Visitor Question

How to get reimbursed for loss of wages and head injuries?

Submitted By: Tyler (Maryland)

My accident occurred on Sunday, January 31, 2016.

My wife and I were sitting at a red light and were rear-ended by the at-fault driver, Teresa. I had blacked out for a few moments, but called 9-1-1 immediately after gathering myself.

My wife was blacked out for several moments and I tried waking her after I was still coming to.

The police showed up, documented the accident, gathered everyone’s information, etc.

My wife hit her head on the dash, airbags didn’t deploy, and she had a very large bump on her forehead, and the dash had a gash in it from the impact.

We were airvac’d to a hospital due to her pupils not reacting to direct light.

They later said she was concussed.

She had bad headaches, bruising, and was very exhausted for a week.

My injuries manifested while at the hospital.

I saw a doctor the next day after the accident to address my injuries.

I had headaches and missed 1 week of work (40hrs).

I had bruises on my left arm and right leg.

Teresa claimed that an SUV merged into her, causing her to react, which caused her to drive into us at 45+ MPH.

Her insurance was unsure as to whether or not they were going to cover our medical bills and loss of wages, due to the Phantom vehicle that hit-and-run Teresa.

Phantom ended up coming forward, going to the Police Department with their SUV, claiming they watched the entire accident and had nothing to do with it.

After inspecting her vehicle, the police indicated it was the vehicle described to them by Teresa, yet there was absolutely no damage on it.

She claimed seeing Teresa just drive diagonally into our lane while Phantom was directly behind her.

They pitted fault on Teresa.

At that point, our insurance co. called me to tell us we were getting our deductible back as Teresa’s insurance co. accepted responsibility for the claim.

So far, our medical bills have been mailed to us, but our insurance is informing us who has paid for what, so we aren’t concerned with medical bills.

We have both paid for medications.

I missed 1 week (40hrs) of work. I had to use all of my vacation and sick hours on the books to somewhat cover for the loss. My wife was also stuck at home all week and wasn’t able to leave or do anything due to her injuries.

Are we entitled to contact her insurance co. to let them know we are looking for reimbursements/compensation due to Teresa’s negligence while driving?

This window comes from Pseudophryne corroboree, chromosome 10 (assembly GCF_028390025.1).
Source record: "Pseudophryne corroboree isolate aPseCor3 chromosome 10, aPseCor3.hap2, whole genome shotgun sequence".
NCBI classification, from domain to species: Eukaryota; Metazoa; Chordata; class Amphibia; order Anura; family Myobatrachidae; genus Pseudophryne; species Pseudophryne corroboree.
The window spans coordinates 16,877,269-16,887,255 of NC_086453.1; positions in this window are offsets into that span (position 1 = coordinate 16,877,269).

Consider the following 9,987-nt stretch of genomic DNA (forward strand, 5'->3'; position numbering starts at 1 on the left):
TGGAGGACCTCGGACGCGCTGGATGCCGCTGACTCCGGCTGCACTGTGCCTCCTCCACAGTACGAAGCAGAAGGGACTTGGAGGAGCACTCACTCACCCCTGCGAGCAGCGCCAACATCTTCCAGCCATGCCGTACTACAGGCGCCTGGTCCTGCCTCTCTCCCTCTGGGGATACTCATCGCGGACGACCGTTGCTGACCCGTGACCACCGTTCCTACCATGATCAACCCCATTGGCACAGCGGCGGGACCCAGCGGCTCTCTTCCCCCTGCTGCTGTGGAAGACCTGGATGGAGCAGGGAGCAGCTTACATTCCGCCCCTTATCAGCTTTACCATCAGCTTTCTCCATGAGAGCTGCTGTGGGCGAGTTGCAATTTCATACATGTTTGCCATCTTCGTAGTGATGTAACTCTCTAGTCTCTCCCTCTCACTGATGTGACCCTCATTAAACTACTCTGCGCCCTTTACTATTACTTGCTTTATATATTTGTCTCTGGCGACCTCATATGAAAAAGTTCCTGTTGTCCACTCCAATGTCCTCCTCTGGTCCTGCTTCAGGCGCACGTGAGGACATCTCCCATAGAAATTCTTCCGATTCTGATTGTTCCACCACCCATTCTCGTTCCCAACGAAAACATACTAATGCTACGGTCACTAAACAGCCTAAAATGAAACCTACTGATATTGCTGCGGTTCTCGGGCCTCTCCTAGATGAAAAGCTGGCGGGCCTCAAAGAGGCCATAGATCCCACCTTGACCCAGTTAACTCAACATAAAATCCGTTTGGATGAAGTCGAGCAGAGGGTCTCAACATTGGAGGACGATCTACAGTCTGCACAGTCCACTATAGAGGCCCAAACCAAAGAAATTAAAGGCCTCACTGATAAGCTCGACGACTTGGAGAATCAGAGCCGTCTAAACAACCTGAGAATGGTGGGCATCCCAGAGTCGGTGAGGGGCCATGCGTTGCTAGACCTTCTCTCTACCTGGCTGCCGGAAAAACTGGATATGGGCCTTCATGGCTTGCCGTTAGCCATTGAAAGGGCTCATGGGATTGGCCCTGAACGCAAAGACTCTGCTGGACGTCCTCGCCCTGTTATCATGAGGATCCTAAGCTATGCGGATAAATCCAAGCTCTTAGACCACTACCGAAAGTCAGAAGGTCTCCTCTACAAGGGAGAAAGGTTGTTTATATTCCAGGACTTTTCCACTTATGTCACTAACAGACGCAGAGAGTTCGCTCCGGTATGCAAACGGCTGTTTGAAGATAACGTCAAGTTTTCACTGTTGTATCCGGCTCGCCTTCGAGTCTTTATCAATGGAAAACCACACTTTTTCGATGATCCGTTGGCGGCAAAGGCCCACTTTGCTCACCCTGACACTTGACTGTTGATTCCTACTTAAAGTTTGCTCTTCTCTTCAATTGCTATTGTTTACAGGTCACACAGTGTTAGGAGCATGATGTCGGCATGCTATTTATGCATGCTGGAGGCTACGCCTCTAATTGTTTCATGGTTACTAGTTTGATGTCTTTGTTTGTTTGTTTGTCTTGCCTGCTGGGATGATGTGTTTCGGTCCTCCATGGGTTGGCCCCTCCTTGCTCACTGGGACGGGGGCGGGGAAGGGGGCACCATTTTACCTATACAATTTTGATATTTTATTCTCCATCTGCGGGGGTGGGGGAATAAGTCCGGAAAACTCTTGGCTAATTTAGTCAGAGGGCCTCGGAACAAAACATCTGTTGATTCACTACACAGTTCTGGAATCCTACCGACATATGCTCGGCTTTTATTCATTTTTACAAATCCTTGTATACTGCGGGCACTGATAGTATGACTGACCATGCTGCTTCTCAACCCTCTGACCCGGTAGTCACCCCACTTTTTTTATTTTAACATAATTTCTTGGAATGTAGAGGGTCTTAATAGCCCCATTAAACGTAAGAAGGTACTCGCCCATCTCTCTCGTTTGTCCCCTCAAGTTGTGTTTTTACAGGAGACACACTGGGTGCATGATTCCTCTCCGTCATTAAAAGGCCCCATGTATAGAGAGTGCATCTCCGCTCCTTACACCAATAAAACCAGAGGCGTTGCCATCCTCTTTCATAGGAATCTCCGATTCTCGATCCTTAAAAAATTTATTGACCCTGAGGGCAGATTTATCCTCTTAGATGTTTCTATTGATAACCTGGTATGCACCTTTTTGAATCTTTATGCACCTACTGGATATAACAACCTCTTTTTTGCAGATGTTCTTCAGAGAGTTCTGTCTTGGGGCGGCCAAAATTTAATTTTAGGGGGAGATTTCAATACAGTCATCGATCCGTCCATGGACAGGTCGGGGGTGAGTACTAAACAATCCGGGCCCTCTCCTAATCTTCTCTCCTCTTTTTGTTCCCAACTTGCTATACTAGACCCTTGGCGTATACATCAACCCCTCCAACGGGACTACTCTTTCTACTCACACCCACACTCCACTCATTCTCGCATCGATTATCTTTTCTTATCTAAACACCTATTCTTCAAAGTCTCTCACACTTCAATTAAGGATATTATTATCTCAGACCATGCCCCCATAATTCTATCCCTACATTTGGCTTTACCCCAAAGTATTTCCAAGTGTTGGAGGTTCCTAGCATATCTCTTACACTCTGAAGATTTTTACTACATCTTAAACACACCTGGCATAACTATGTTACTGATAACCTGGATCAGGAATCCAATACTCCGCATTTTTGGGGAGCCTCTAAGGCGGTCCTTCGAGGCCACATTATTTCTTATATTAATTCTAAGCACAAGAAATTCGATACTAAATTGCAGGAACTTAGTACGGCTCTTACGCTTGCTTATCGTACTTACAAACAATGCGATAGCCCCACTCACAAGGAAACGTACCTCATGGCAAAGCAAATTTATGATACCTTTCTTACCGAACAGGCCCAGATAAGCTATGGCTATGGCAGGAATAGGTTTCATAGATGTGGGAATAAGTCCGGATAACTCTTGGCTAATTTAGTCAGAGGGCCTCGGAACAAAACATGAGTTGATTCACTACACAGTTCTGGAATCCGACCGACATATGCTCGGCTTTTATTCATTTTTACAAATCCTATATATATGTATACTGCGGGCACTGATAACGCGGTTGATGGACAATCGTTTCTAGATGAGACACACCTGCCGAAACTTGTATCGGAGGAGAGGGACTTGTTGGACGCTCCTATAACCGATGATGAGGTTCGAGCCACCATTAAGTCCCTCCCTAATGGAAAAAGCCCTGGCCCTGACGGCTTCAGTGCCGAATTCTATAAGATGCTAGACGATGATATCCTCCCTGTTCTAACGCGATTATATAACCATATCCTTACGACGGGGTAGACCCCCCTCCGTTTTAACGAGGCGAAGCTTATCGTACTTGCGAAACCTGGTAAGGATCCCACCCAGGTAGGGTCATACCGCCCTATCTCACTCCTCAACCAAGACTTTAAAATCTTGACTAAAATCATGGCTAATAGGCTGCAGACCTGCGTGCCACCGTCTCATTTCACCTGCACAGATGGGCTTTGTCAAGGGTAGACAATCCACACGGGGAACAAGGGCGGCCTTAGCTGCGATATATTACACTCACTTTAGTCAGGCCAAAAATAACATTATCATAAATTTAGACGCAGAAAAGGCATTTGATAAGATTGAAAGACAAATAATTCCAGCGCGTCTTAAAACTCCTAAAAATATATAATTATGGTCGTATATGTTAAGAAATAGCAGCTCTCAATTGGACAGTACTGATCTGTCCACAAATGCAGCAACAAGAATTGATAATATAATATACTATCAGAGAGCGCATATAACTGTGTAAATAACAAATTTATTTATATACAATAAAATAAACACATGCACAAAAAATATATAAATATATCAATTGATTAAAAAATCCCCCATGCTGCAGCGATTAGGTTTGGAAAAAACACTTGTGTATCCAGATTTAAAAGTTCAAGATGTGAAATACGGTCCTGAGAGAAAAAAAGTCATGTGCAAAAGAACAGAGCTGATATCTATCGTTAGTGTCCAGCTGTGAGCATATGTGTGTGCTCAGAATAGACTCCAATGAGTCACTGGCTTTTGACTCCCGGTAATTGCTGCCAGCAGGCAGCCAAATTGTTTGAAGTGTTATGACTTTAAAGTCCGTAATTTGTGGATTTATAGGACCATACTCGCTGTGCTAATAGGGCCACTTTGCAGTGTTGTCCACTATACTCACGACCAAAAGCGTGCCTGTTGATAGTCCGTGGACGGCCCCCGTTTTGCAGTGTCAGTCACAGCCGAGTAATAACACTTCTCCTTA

Is there a way to request her cell phone records to ascertain if she had been texting or making phone calls during the time immediately prior to the 9-1-1 phone call I made to police?

Her insurance co. has NOT contacted us yet to follow-up with a claim as I’m sure they are hoping we won’t be seeking restitution. What else should we be doing? Thank you.

Disclaimer: Our response is not formal legal advice and does not create an attorney-client relationship. It is generic legal information based on the very limited information provided. Do not rely upon the information in our response, or anywhere else on this site, when deciding the proper course of a legal matter. Always get a personalized case review from a local attorney.

Answer

Dear Tyler,

You have every right to contact Teresa’s insurance company and ask to be compensated for your injuries and those of your wife. In personal injury claims, damages can include medical and therapy bills, out of pocket expenses, lost wages, and pain and suffering. Here’s a more in-depth look at everything you can claim for damages.

To access Teresa’s cell phone bills will require her agreement, or a subpoena. The only way to obtain a subpoena is to file a lawsuit.

Once a lawsuit is filed you can obtain a subpoena duces tecum. This differs from a standard subpoena, which is for a person. A subpoena duces tecum is a subpoena for the production of documents and other records.

While technically you can file a lawsuit yourself, unless you decide to file a small claims lawsuit, you will have a difficult time securing a subpoena in a higher court. And of you decide to file a lawsuit in either court, small claims or a Maryland State Court, Teresa’s insurance company will retain an experienced insurance defense attorney to defend the suit.

Virtually all auto liability insurance policies provide defense attorneys to their insured in the event the insured is sued.

If you decide to sue Teresa in small claims court, the maximum or “jurisdictional” amount you can sue for in Maryland is $5,000. If you file a lawsuit in small claims court, you are required to sue Teresa and not her insurance company. For more information about filing a small claims lawsuit, go to Maryland Court’s website: MDcourts.gov

The above is general information. Laws change frequently, and across jurisdictions. You should get a personalized case evaluation from a licensed attorney. Find a local attorney to give you a free case review here , or call (888) 647-2490.

Best of luck,

Published: February 17, 2016

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